NASA is seeking proposals for the new lunar landing module, which will take the first woman and the next man to the moon's surface.
The proposals will need to come from US companies as part of the space agency's Artemis program, named after the mythological sister of Apollo, the namesake of the first lunar mission.
Elon Musk's spaceflight company SpaceX and Jeff Bezos's Blue Origin have tested spacecraft in recent months, allowing them to contribute to NASA's moon and Mars missions.
Jeff Bezos introduced the Blue Moon lunar module in May
Amazon founder Bezos announced that he would send a spacecraft to the moon when it introduced its unmanned lunar module Blue Moon in May.
However, Blue Moon is an unmanned robotic robot – unlike SpaceX's Dragon capsule.
The deployment of the Dragon capsule for manned missions has been suspended after a launchpad test has ended in flames.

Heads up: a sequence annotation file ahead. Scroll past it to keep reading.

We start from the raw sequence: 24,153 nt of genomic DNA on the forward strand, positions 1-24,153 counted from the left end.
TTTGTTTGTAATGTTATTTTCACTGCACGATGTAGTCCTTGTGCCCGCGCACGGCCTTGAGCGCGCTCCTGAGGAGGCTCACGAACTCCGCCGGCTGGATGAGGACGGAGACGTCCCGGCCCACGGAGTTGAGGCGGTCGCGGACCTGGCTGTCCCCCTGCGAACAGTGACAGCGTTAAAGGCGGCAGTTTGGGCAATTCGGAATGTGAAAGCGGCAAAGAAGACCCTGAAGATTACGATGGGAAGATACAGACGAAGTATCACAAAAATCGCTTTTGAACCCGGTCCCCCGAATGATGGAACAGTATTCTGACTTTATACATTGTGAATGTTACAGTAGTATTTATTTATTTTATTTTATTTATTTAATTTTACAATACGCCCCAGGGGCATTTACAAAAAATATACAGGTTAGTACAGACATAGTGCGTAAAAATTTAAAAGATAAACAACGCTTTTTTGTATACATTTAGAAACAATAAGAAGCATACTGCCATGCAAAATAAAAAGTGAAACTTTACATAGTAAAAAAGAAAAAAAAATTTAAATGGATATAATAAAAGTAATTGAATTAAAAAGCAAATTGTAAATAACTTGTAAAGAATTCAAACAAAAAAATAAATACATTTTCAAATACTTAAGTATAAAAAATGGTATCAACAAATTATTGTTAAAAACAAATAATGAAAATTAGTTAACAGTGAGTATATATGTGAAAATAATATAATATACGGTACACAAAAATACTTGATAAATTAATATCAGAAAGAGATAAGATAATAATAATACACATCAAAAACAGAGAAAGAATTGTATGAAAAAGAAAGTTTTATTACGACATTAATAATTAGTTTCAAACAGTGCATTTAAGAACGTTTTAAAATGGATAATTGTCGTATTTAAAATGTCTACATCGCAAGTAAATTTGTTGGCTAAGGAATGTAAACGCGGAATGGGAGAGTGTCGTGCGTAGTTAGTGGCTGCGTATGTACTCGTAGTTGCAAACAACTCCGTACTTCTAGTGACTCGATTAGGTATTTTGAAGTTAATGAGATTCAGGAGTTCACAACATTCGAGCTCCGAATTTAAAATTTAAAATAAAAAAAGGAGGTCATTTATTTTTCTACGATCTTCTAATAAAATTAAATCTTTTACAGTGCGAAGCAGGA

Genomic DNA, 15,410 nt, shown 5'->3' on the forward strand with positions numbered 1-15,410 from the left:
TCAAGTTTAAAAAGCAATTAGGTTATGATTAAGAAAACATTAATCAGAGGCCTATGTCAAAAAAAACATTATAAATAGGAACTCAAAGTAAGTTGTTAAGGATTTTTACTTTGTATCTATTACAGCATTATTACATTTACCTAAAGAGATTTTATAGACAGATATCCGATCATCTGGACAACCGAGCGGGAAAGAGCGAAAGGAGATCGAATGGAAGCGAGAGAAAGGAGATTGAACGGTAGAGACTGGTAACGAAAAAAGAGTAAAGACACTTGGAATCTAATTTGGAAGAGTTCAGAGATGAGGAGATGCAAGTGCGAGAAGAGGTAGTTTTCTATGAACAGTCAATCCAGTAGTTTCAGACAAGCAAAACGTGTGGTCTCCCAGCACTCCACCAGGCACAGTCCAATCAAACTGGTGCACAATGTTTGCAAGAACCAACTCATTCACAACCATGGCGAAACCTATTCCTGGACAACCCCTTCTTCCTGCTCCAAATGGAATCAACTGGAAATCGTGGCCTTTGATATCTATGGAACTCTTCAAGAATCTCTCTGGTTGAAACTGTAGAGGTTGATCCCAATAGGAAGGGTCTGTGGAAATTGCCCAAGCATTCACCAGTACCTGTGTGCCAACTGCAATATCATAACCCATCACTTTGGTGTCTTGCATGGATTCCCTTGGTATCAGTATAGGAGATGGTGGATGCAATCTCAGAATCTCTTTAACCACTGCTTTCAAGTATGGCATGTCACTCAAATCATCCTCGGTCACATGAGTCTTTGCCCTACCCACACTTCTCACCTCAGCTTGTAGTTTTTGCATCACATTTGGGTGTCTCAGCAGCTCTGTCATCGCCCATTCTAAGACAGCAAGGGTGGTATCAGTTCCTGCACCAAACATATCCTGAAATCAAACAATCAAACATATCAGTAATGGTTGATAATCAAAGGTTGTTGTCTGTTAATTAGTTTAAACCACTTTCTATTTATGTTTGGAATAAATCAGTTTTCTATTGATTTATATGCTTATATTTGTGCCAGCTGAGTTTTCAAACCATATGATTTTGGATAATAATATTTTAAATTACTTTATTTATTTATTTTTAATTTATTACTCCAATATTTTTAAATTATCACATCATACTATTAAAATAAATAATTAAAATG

An investigation later found that a titanium fire was the reason for the explosion.
It was a terrifying time for the engineers involved in the capsule design to safely transport human passengers in space.
NASA did not comment on the revaluations it made as a result of the blast.
A test of the SpaceX Dragon capsule launchpad ended in flames. Pic: @ Astronut099
Proposals for NASA's landing module should be submitted by November 1, an "ambitious timeline," as the agency acknowledged, although companies have been preparing since their first open call in July.
Space flight systems "may take six to eight years to develop," NASA said, but less than five years ago for the agency to reach the 2024 target.
In order for their proposals to be accepted, private companies will need to allow NASA to access their companies' systems to monitor progress through development.
Described as "a less formal insight model that will be used to access critical contractor data and minimize administrative overhead," change is necessary due to the accelerated schedule.